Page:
“One of the things we did first was to change the modality of backward-looking to forward-looking,” said Ashcroft, who immediately began working on the controversial Patriot Act legislation that was hastily approved by a 98-1 vote in the Senate.
“To shift from a prosecution to prevention-oriented approach, you need information,” he said. “As the saying in the woods goes, it’s the snake you don’t see that bites you.”
While understanding the value Americans place on privacy, Ashcroft characterized it as “an aspiration,” and drew on the laws of science to explain that two flows coming together result in turbulence.
“That’s the challenge for this generation, and the next,” he said. “Information is managed and used successfully in a lot of other areas, and I think we can work this out. Over and over again, people talk about the necessity to balance security and freedom, and that’s an improper construct. The purpose of security is to secure freedom. It’s not to balance freedom.”
"You don’t charge people for fighting in wars"
Displaying a self-deprecating sense of humor through his 45-minute talk, Ashcroft’s demeanor turned testy when confronted by a series of questioners afterward.
“I don’t want to try and validate all our conditions in that little speech you made,” he said to one audience member, who contrasted news reports of contradictory public and private statements Ashcroft made on harsh interrogation techniques. “But I’m not in the business of harmonizing news reports. My job is to give the best legal advice I could. This is not a well-honored code, by the way. Washington leaks like a bloody sieve.”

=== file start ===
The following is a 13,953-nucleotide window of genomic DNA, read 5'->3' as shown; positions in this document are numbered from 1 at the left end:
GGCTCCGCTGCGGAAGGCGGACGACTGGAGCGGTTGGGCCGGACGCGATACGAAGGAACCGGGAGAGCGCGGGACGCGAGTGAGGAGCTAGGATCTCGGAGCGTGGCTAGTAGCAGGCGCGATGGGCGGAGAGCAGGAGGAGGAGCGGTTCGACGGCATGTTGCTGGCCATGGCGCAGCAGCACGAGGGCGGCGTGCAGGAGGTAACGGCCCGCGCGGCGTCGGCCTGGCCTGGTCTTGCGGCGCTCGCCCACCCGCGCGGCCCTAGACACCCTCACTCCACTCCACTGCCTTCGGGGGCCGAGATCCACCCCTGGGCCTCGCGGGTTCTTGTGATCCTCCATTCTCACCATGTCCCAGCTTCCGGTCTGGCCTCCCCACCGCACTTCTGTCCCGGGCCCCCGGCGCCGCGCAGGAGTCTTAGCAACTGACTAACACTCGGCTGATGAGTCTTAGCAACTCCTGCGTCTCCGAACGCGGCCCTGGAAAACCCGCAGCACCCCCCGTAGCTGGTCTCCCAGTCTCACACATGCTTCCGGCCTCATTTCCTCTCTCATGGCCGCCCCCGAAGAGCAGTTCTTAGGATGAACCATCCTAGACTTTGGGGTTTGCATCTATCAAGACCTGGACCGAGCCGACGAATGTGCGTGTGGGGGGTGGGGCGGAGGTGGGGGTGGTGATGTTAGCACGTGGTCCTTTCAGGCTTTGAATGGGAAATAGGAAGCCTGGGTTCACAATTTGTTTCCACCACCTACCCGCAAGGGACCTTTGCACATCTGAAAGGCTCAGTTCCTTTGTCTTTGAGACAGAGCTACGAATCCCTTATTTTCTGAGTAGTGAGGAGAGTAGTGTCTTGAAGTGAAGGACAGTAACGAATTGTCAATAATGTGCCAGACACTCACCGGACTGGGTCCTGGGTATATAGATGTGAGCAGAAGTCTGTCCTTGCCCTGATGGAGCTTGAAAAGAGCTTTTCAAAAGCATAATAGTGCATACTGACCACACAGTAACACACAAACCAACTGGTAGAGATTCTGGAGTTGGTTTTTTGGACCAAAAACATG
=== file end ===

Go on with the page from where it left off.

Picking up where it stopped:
To another, who asked how the Bush administration can speak glowingly of liberty as a core American value, yet detain prisoners without a trial in Guantanamo Bay, Ashcroft launched into an extended justification of the administration’s humanitarian approach.
“With people apprehended on the battleground, there are only a couple of options,” he said. “In ancient history, this didn’t used to be a big deal. They just killed them. But once you decide you don’t want to do that, the humanitarian approach is either take them and hold them as prisoners, or release them so that they can go out and take another shot. You don’t charge people for fighting in wars. You keep them until the conflict is over.”
Other questions he fielded dealt with civil unions, preservation of the Second Amendment to the U.S. Constitution, and the Bush administration’s support of oppressive regimes in other parts of the world.
“If you’re asking me if the U.S. has had a perfect foreign policy, I can agree that it hasn’t,” he said. “But it has been characterized, by and large, by liberation, and not domination.
“Very frankly, we truly believe in freedom. It’s what makes this place special, and I’m very, very grateful that I was born into this country.”
In addition to the College Republicans and the Young America’s Foundation, several Lehigh-related groups and individuals sponsored Ashcroft’s talk, including The Lehigh Patriot
, the Visiting Lectures Committee, the Dean of Students Office, the political science department, the Tresolini Lecture Fund, the Student Senate and Herbert E. Ehlers ’62.
Photos by Theo Anderson